How the Fourth Trimester Can Be Healing
Making a baby is hard work. But it doesn’t compare to pregnancy, which for many women can be exhausting and trying and not at all the “Hey-look-at-me-I’m-all-glowy-and-dewy” experience, amirite? However, both pale in comparison to the fourth trimester – that time after birth (no pun intended) when your body, mind, spirit, emotions, relationships, career, and basically life as you knew it, all transition. The transition can be icky. It’s the in-between. The unknown. The confuzzled. And it can last for months or linger for years.
All of this is not to say that we mamas don’t love our kiddos: Would have done (and did everything) to have them; adore their milk-drunk, mouth-gaping, eyes closed snuggles, and don’t mind checking the monitor copious times in a night to check their breathing.
That “but” is a lot to unpack. Often there is a shocking lack of preparation or education about the initial few months at home.
Sitting the Month
Chinese medicine and postpartum traditions are rich. In post-natal Chinese culture, after the rigors of pregnancy and birth, women practice 40 days of total rest and recovery. The belief is that this is a sacred time and the mother’s only job is to feed and get to know her new baby. It is also a time of seclusion. This is both for the baby–to make a gentle transition into the world–and for the mother who conserves her energy to heal. The latter is thought to ensure good health for the future, making the mother strong to tackle the demands of motherhood and preserve her reproductive health for additional children. It is believed to also help create an easier experience down the line with menopause and aging. This is not at all like our fourth trimester in Western culture, where everyone clamors to meet the little one and mothers go days without showering or sleeping while they run households, go back to work swiftly, and generally try to hold it all together.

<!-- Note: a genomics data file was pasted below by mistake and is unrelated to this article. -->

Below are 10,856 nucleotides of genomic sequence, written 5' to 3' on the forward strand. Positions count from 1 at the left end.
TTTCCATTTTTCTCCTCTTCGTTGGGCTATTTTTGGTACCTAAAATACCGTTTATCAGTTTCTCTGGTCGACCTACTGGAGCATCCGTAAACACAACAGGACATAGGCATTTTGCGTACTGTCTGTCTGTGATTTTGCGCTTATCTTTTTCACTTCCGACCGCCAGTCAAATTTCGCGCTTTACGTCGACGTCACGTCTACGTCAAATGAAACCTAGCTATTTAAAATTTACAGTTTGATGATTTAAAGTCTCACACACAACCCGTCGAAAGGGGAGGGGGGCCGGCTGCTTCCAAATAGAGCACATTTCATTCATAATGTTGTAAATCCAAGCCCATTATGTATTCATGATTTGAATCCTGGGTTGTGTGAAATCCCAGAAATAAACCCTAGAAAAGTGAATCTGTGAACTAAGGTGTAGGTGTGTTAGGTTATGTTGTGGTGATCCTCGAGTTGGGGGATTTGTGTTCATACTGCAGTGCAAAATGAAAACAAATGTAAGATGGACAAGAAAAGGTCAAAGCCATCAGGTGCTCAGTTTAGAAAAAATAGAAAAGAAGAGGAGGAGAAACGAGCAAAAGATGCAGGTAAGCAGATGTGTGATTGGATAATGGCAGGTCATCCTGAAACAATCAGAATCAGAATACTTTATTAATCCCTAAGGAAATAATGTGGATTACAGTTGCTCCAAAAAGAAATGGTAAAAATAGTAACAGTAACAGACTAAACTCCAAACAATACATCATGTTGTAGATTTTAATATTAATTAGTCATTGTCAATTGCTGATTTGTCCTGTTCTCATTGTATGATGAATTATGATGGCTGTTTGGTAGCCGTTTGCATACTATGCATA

Chinese medicine also supports the “warming” of mothers with nourishing and warming foods and by keeping the abdomen and sacrum covered to protect from cold. After delivery, yin and yang energies in the woman are thought to be unbalanced since a great deal of yang energy is lost in the process of giving birth. There is also a great deal of blood and qi lost, which are both protective and warming. This all needs to be replenished.
To aid in postpartum recovery and the fourth trimester, specific acupuncture treatments that include moxa (the mugwort herb) are utilized. These can begin a week after childbirth for those giving birth vaginally, and two weeks after childbirth with a cesarean. Moxa is burned (think like sage or palo santo) and held above the abdomen to warm and help with healing, circulation, and reshrinking of the uterus. It also relaxes and helps repairs the stretched tendons and ligaments of the pelvis that often give us pain at the end of pregnancy due to an influx of hormones.
Speaking of hormones, remember that during pregnancy you have an abundance of hormones that then get flushed out in a flash after delivery. Because acupuncture also aids in anxiety, depression, and mood imbalances, it can also be curative of the complex and conflicting emotions that arise postpartum, all part of the great hormonal shift. Acupuncture and moxa provide a powerful way to restore energy and increase your sense of wellbeing during this transformative time.
Healing with Food
When it comes to nutrition in the fourth trimester, food is medicine, as always. The warming trend continues, with specific suggestions for postnatal recovery and breast-feeding mothers such as ginger, bone broth, soaked pulses, and eggs (providing there are no special dietary requirements or food sensitivities). In addition, Chinese herbs are often used in traditional postpartum preparations, customized to each woman and her specific body type and requirements.
Being part of a woman’s birth journey from fertility to delivery prep to postpartum recovery is an honor. While our culture doesn’t exactly back 40 days of sheer rest, we are here to offer a supportive framework and nourishing roadmap for recovery. Often, simple practices to facilitate healing are the most meaningful.